This post was written by a guest blogger, Timothy Karcich.
“Washington is a ‘real city,’” writes Mark Leibovich, Chief National Correspondent for the New York Times Magazine, “but This Town is a state of belonging, a status and a commodity.” Not coincidentally, the District of Columbia is also the richest metropolitan area in the United States. Whether you’re New Media or Old Media, a flack, a lobbyist or a congressman, your first priority is to drive your brand, but Leibovich also writes that you know you’ve really made it in D.C. when someone says “it isn’t clear what he does” about you. The subtitle of This Town says it all—Two Parties and a Funeral (Plus Plenty of Valet Parking!) in America’s Gilded Capital—but whatever you want to call the
Washington establishment permanent feudal class in Washington, let it be known: “the city exists to be condemned.”
Leibovich doesn’t exactly condemn Washington in This Town but he does name names and give plenty of cause for shame. The book examines the time period from Tim Russert’s death in June 2008 to The Last Party in December 2012, and it focuses on The Club. The Club is the network of unelected “insiders” that run Washington, a cast of characters that includes “superlawyer” Bob Barnett, Terry “the Macker” McAuliffe, “access peddler” Tammy Haddad, Politico’s Mike Allen and about 496 others. Readers will learn some about figures like President Obama (he’s quite sensitive to Vice President Biden’s feelings) and Secretary of State Clinton (she shows almost maternal concern when it comes to the health issues of friends) but This Town mostly discusses the culture of Washington: the importance of an effective “rollout strategy,” how government officials might “monetize their government service” after their term is up, and what the D.C. scalp stare is.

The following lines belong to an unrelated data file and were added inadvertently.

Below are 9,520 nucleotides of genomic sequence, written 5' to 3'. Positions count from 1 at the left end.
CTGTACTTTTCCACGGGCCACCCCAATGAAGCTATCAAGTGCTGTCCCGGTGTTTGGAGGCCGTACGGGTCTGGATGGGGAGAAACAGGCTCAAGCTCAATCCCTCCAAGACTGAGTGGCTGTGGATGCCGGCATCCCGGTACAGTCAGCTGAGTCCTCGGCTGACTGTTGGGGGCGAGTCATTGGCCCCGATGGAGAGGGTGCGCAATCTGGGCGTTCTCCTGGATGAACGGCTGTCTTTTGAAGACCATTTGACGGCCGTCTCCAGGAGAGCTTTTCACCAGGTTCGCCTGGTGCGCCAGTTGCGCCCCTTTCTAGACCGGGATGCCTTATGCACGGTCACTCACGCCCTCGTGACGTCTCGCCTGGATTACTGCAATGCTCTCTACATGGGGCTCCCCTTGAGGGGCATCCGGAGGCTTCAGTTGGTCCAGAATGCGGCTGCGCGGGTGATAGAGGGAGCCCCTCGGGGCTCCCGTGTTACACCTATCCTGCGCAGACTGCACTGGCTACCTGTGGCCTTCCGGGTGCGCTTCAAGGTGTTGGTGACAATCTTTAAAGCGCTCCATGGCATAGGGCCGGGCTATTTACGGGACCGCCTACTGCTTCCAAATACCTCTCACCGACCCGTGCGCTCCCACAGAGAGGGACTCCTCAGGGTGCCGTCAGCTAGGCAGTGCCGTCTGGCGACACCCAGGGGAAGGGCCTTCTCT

While there is a narrative that Washington follows, there isn’t one in This Town. Nor is there a main character to root for. Rather, Leibovich is content to keep the City of Washington as the main character. That might be boring and one-dimensional to some but I found learning the names of restaurants like the Palm and hotels like the Jefferson to be great fun. The Regrettable Remarks (RR) had me laughing all the way through, and the rise and fall and rise again story of Kurt Bardella was genuine and sympathetic. For anyone with the urge to be there and understand culture, This Town delivers. There isn’t an exceptionally surprising or fresh story told in this book, but there are details you won’t find anywhere else. Glorious, glorious details.
FULL DISCLOSURE: I work for the newly merged Penguin Random House (Blue Rider Press is a Penguin imprint). I watched Bill Moyers’s interview with Mark Leibovich and had to read the book right away. It was hilarious and I wanted to review it. Any other conflicts of interest are stupid and irrelevant.
- Timothy Karcich, Guest Blogger